Reviewing Compost Use In Construction and Modeling The Hydrologic Response of Vegetated Compost Blankets
Written by Corey Poland – August 2018
The objective of this independent study is to evaluate the use of compost in large scale earthwork projects such as those conducted by Departments of Transportation. A literature review outlining how compost can be used for soil stabilization, runoff reduction, and vegetation establishment in construction sites shows that compost is viable for these purposes. Important design parameters related to compost were taken from scientific literature, as well as from recommendations by the American Association of State Highway and Transportation Officials and the U.S. Composting council, the authority on composting in the U.S.
Then each state’s latest DOT design specification document was assessed for if/how compost use is prescribed. Most states had some mention of compost, but specifications varied widely in scope. The particle size distribution requirements differed from state to state significantly. Many of the requirements outlined by the U.S. Composting Council and the American Association of State Highway and Transportation Officials were not incorporated design specifications for each state.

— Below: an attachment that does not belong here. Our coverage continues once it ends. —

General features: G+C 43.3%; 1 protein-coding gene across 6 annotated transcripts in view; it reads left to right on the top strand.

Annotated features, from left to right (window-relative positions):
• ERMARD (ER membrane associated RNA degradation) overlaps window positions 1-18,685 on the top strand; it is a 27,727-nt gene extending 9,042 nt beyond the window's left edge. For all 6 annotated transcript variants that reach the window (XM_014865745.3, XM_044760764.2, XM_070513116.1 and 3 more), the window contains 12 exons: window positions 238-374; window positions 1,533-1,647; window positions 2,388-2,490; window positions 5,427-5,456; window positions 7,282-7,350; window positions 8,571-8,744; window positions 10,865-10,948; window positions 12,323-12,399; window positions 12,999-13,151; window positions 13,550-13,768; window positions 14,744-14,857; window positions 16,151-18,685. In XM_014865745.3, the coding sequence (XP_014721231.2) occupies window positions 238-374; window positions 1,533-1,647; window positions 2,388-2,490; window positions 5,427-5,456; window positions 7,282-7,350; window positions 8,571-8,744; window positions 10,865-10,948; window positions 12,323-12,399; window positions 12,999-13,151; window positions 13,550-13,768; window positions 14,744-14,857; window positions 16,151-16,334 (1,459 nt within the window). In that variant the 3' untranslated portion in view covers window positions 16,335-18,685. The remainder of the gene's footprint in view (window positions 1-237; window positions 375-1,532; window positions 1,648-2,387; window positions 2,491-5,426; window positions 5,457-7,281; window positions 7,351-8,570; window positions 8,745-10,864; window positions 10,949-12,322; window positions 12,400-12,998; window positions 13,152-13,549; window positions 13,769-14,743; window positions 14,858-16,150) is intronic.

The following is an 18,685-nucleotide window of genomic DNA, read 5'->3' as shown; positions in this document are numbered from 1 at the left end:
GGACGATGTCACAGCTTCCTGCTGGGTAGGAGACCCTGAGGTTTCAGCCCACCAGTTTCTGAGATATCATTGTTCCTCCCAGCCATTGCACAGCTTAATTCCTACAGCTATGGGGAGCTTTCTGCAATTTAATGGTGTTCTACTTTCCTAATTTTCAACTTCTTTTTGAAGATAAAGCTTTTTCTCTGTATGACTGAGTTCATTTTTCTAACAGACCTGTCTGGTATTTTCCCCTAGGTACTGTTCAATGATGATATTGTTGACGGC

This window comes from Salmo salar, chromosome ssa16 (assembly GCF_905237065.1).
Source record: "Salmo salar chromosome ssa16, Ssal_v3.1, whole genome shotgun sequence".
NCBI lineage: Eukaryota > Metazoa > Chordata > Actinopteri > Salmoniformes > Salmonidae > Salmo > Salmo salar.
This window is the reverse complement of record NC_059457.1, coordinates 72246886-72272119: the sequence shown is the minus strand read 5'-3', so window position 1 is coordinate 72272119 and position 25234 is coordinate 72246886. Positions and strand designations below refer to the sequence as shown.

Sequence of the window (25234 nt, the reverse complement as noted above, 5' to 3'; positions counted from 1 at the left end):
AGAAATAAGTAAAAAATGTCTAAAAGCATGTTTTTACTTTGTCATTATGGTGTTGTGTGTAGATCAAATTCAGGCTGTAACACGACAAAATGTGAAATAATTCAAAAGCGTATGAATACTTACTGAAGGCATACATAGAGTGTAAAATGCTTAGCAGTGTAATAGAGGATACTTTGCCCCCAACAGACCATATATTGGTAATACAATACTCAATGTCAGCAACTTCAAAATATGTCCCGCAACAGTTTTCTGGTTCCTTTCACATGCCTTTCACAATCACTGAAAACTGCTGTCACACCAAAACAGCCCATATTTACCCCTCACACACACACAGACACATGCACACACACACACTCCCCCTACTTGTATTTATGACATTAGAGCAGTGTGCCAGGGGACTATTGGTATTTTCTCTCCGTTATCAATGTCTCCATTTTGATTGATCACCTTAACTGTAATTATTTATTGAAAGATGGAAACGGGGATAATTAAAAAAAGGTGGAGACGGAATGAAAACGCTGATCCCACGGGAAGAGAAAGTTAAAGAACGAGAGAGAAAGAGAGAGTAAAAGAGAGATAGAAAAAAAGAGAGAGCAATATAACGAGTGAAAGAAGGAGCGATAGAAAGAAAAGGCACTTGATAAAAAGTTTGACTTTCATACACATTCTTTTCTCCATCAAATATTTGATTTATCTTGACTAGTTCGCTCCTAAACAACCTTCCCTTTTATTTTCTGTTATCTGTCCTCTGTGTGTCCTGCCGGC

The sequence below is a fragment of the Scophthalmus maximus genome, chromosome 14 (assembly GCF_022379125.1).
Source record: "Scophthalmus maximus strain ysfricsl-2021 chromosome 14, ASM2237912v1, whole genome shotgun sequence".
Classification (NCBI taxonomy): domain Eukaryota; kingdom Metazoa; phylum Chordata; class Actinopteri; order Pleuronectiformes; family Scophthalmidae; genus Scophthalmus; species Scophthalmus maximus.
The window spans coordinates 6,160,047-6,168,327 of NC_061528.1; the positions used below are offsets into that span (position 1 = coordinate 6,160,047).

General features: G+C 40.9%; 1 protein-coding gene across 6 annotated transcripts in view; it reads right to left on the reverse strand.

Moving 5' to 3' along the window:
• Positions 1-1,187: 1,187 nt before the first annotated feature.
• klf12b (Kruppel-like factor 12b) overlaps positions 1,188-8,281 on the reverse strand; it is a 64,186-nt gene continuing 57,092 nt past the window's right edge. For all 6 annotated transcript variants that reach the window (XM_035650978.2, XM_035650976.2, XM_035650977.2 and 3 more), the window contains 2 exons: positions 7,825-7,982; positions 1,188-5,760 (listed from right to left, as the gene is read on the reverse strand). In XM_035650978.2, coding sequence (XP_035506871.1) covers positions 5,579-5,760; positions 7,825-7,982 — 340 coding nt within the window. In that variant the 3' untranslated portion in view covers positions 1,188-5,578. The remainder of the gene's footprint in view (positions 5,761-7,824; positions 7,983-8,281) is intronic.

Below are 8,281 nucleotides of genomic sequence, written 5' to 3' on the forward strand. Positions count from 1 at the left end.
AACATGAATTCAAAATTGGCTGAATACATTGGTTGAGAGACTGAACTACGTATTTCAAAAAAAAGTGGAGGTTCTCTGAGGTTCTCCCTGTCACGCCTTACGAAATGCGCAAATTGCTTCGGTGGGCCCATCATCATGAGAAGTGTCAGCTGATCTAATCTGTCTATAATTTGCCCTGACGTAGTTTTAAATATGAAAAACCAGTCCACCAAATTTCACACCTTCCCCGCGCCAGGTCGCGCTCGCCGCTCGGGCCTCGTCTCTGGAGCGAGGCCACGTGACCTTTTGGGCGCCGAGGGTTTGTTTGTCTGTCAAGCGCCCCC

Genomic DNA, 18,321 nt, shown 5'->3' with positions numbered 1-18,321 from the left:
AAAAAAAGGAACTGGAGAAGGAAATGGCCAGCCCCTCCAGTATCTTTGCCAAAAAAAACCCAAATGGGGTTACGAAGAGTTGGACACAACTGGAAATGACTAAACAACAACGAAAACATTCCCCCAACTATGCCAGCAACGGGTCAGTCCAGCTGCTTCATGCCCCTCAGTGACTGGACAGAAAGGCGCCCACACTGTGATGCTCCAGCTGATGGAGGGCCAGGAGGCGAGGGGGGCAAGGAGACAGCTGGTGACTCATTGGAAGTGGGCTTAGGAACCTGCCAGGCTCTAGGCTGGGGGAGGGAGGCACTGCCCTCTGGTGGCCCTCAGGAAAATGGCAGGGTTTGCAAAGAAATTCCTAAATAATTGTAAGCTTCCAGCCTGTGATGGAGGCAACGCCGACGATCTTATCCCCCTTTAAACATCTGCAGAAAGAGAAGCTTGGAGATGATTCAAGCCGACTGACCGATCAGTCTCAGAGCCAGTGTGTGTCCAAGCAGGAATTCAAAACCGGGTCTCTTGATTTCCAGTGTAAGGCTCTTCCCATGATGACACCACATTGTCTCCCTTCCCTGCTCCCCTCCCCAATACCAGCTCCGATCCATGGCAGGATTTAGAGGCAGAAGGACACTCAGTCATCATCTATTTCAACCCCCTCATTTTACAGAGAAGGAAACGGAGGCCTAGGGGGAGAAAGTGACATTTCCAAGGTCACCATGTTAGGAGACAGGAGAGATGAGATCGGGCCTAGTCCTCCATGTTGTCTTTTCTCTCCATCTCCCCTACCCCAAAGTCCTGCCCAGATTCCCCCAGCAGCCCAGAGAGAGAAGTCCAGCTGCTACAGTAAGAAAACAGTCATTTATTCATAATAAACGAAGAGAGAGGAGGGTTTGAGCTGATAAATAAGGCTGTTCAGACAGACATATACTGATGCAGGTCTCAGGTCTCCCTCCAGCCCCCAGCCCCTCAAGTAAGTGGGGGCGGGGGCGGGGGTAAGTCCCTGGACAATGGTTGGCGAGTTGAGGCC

Modeling of the hydrology of vegetated compost blankets explored different vegetation scenarios, depths of compost, and types of compost in the one-dimensional domain. Fully established vegetation represents a significant sink of soil water from the root zone as transpiration or root water uptake. Since fully established vegetation covers exposed soil, it limited evaporation as well. Varying the depth of the compost layer had less of an effect on the change in soil water storage, evaporation and transpiration than changing the vegetation or type of compost. Different depths of compost did, however, affect the runoff depth more than changing the vegetation. Changing the hydraulic properties of the surface layer, based on hydraulic testing of various composts, had the greatest effect on runoff. While modeling different types of compost, we found the evaporation from the surface is not necessarily an indicator of the hydrologic effectiveness of a surface compost layer, as more water can infiltrate but is subject to evaporation, leading to similar cumulative evaporation.
Overall, the positive effects of compost have been demonstrated while DOTs and other construction companies would benefit from expanded understanding of how to use compost effectively on site. A way to model vegetated compost blankets is presented, which can help engineers determine how to best incorporate compost into design.
Here are a few key figures: